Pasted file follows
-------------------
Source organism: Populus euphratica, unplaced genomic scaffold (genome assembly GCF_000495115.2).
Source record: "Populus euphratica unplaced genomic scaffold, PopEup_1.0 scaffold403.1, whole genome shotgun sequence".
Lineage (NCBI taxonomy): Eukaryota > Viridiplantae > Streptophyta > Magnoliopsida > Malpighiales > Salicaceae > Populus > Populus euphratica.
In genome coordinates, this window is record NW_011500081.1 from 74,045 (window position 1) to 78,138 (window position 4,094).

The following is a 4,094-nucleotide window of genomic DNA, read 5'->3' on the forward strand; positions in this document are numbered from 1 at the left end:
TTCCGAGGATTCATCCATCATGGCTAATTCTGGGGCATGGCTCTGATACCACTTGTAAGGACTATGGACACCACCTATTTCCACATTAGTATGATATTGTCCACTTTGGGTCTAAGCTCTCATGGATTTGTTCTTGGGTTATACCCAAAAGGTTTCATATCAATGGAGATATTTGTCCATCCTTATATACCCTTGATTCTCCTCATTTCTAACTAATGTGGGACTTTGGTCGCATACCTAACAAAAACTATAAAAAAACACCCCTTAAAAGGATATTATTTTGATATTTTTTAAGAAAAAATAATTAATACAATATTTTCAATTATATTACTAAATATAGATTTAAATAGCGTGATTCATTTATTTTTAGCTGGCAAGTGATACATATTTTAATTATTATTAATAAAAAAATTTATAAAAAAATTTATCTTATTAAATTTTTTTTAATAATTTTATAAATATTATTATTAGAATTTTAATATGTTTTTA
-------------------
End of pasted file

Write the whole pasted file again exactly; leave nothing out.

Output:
Source organism: Populus euphratica, unplaced genomic scaffold (genome assembly GCF_000495115.2).
Source record: "Populus euphratica unplaced genomic scaffold, PopEup_1.0 scaffold403.1, whole genome shotgun sequence".
Lineage (NCBI taxonomy): Eukaryota > Viridiplantae > Streptophyta > Magnoliopsida > Malpighiales > Salicaceae > Populus > Populus euphratica.
In genome coordinates, this window is record NW_011500081.1 from 74,045 (window position 1) to 78,138 (window position 4,094).

The following is a 4,094-nucleotide window of genomic DNA, read 5'->3' on the forward strand; positions in this document are numbered from 1 at the left end:
TTCCGAGGATTCATCCATCATGGCTAATTCTGGGGCATGGCTCTGATACCACTTGTAAGGACTATGGACACCACCTATTTCCACATTAGTATGATATTGTCCACTTTGGGTCTAAGCTCTCATGGATTTGTTCTTGGGTTATACCCAAAAGGTTTCATATCAATGGAGATATTTGTCCATCCTTATATACCCTTGATTCTCCTCATTTCTAACTAATGTGGGACTTTGGTCGCATACCTAACAAAAACTATAAAAAAACACCCCTTAAAAGGATATTATTTTGATATTTTTTAAGAAAAAATAATTAATACAATATTTTCAATTATATTACTAAATATAGATTTAAATAGCGTGATTCATTTATTTTTAGCTGGCAAGTGATACATATTTTAATTATTATTAATAAAAAAATTTATAAAAAAATTTATCTTATTAAATTTTTTTTAATAATTTTATAAATATTATTATTAGAATTTTAATATGTTTTTA